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The following information on the Protestant churches of China comes from Towery's book The Churches of China, 3rd edition. The caligraphy of the Chinese names of the provinces and municipalities are the work of Professor Xu Rulei, church history professor at the Nanjing Theoloigical Seminary, Nanjing, China.

Selected Beijing area church addresses:

Beijing Christian Church, Chongwenmen District, #2 Ho Gou Hutong.

Gangwashi Church, Xicheng District, #57 Xisi Nan Da Jie (This was the church into which the famous writer, Lao She, was baptized and taught Sunday school for a short time before going to England to teach Chinese language and culture.)

The capital city of the People's Republic of China sits on the same latitude as Philadelphia (USA). Called "Peking" by foreigners, the city has been Beijing (Northern Capital) to the Chinese for centuries except for a brief time in the early years of the Ming Dynasty (1368-1421) and the days of the Republic of China (1912-1949).

There are more than a dozen Protestant churches open for worship and "too many to count" Home Meeting Points (often mistakenly called "House Churches").

Beijing Hai Ding Church

Beijing Xisi Church, Nanda Jie #57

The Beijing Theological Seminary has been open since the spring of 1983 and is celebrating 20 years of growth this year (2003). I visited the seminary soon after it opened and visited at length with the pastor-teachers. It has since moved from the heart of the city to a completely new campus. It carries on in the tradition that began a 100 years ago with the founding of Qing Hua University.


Shanghai area Protestant churches have more than tripled in the last few years. Selected church addresses:

Guoji Libaitang (Former Community Church), 53 Heng Shan Road. A great loss to this church was Bishop Shen Yifan, who died of a heart attack in August, 1994.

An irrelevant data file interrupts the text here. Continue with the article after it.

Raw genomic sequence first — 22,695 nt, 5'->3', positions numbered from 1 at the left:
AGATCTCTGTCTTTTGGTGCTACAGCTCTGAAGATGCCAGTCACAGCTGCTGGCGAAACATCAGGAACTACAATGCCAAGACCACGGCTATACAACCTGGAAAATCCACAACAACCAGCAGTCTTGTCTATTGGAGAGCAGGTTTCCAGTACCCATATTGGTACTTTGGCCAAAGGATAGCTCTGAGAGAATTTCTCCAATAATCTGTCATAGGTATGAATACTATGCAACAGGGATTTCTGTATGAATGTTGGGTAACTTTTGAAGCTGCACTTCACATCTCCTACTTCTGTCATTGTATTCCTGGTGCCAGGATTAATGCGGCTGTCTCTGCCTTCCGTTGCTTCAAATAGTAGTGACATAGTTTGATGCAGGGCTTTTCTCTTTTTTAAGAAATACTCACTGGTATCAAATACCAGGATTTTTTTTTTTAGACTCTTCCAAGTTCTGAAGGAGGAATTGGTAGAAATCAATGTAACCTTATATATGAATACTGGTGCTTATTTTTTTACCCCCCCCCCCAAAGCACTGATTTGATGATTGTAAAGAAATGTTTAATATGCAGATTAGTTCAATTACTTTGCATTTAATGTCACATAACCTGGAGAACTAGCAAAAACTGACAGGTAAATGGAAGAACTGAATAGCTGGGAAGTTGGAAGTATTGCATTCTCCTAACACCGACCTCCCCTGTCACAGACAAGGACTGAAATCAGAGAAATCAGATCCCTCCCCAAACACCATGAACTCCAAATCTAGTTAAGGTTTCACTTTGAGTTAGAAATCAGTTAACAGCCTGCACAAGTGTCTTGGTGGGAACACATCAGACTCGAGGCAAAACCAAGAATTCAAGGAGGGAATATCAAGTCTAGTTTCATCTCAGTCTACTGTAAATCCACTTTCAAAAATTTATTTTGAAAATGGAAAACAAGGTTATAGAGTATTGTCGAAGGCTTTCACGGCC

Huai En (Grace Church, former Baptist church), 375 Shaan Xi North Road.

Mu'en Church (Former Methodist Church), 316 Xizang Middle Road. This was the first Shanghai church to re-open after the Cultural Revolution, September 2, 1979.

Shanghai is the most western-appearing city in China. It has always been a center of trade and commerce and a trend-setter.

The city has been a mecca for Christian ministry for most of the past 158 years. Baptists first came to Shanghai in 1847 when Matthew T. Yates and wife Lizzie and widower J. Lewis Shuck began a church just outside the old Chinese city. The first buildings weathered the Taiping Revolution years. It was called the North Gate Church as it was just outside the city's north gate. The officials would not allow foreigners to buy or rent land inside the city. Now the Chinese city is a southern suburb of the main city. The church's present building was built in 1920. This five-storied church was untouched by the Red Guards of the 1960s and has served as a primary school since 1958. In Southern Baptist mission history, it had the longest continuous existence of any Baptist church in China --111 years.

Many old churches have been re-opened and given back to the Christians but this one for some reason was not returned.